The Police Department and Port of Redwood City were given the go-ahead by councilmembers to purchase an armored rescue vehicle largely through a federal grant.
While the officials argue the new equipment is intended to keep the public safe in case of an emergency, some community members assert the vehicle could inspire fear.
Because of a grant from the Department of Homeland Security and the FEMA Port Security Grant Program, the Port of Redwood City is in position to purchase a $350,000 armored rescue vehicle. The grant would cover 75% of the cost. The port will cover the remainder and the police department would pay for the annual maintenance costing about $2,500.
Port Executive Director Kristine Zortman said the port qualified for the grant after being designated the federal staging area for the South San Francisco Bay region in 2014 by FEMA. The designation makes the port, the only deep-water port in the south Bay Area, a “critical hub” in cases of emergency and was granted after substantial improvements to it, Zortman said.
Beyond its use for the port, which would store the ARV, the vehicle would serve an important — though hopefully sparing — role in the police department, Capt. Ashley Osborne said during Monday’s council meeting.
During winter storms such as the ones experienced earlier this year, Osborne said the ARV could help officers make contact with residents in flooded areas unreachable with standard department vehicles. The ARV would help keep officers safe during potential negotiation situations, active shooter response and when serving high-risk warrants but would not be equipped with firearms or any form of offensive or defensive weapons, he noted.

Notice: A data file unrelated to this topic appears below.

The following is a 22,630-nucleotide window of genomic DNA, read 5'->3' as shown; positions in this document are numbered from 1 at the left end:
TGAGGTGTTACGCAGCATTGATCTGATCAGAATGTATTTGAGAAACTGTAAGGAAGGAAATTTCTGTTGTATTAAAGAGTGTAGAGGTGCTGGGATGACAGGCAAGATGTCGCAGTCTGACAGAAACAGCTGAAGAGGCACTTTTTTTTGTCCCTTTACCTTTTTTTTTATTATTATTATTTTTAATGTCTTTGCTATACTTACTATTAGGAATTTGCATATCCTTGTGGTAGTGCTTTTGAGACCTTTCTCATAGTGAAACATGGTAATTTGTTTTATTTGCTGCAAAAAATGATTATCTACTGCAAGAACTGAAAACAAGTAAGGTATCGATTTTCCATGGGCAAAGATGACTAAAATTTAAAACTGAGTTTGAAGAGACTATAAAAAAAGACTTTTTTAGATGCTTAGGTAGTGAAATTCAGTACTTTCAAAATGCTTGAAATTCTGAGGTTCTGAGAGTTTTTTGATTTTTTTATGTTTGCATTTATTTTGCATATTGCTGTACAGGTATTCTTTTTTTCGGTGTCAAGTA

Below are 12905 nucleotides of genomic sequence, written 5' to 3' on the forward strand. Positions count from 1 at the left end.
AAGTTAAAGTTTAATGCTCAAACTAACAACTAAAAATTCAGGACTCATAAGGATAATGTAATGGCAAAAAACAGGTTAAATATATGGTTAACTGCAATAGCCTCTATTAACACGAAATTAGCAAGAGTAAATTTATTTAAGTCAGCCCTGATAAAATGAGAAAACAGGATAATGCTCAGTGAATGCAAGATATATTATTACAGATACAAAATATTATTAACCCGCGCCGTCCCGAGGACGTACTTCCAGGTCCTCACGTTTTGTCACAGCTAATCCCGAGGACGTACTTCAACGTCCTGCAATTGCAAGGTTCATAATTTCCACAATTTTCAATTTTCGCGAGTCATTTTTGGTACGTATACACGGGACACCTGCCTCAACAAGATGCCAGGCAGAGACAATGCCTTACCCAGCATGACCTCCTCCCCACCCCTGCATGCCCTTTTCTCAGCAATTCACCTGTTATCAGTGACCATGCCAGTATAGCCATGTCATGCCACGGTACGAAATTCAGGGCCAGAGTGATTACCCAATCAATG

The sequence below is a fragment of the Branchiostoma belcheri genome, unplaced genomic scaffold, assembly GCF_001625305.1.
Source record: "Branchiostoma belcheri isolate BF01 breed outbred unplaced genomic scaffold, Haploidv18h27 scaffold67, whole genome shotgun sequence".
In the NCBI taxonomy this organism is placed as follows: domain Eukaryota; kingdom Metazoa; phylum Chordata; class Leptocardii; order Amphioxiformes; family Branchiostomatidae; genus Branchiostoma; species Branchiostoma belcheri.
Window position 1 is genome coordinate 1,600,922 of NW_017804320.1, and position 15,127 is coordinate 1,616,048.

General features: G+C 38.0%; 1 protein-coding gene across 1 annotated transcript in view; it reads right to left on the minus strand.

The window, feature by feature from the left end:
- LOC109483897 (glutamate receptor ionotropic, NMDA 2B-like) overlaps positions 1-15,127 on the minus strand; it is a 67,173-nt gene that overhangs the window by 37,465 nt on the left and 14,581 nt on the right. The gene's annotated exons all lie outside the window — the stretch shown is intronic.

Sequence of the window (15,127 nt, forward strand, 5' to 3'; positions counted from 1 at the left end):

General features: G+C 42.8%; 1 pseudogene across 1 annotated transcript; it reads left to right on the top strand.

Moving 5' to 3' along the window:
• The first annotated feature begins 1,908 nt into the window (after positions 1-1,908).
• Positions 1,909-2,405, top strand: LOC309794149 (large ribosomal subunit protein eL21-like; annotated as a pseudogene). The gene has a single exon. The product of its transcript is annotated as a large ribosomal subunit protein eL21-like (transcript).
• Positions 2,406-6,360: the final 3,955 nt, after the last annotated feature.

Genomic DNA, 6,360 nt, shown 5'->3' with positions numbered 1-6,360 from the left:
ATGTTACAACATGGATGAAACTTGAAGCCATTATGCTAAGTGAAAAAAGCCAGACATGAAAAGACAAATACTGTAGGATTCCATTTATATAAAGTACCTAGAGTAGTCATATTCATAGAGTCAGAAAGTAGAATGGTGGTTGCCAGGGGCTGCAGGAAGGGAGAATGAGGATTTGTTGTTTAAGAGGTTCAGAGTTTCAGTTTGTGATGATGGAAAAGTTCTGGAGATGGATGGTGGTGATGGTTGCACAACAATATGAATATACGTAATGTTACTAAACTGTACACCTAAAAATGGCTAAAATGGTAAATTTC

Response times to emergencies in which the vehicle would be needed would also be improved, Osborne said, noting that the department currently has to seek approval to use a similar ARV currently owned by the Sheriff’s Office.
“We understand that an armored rescue vehicle is a sensitive subject within the community,” Osborne said. “It’s not a tank, it’s not designed for military use and it’s not weaponized.”
The purchase was proposed to the council as part of the police department’s annual Military Equipment Use Report update, a mandated report under Assembly Bill 481, state legislation that took effect last January and requires police departments to disclose what type and the amount of “military grade” equipment they have in their possession.
According to the most recent report, the department owns equipment in 14 different categories including a variety of rifles, tactical robots, pepperball launchers, defense technology and ammunition. New equipment acquisition and maintenance cost the department about $35,000 and another roughly $25,000 is expected to be spent in the next 12 months. The department’s budget in total is about $52 million or 31.5% of the city’s overall general fund budget expenditures.
“This Annual Military Equipment Use Report is intended to not only adhere to the law and Redwood City Police Department policy, but also demonstrate our commitment to transparency with the information provided to our community and elected officials,” according to the report. “Understanding law enforcement is a partnership between the police and community, we will continue to serve and do all we can to guard against harmful actions of a few individuals, providing our community with ‘Excellent Service with Integrity and Respect.’”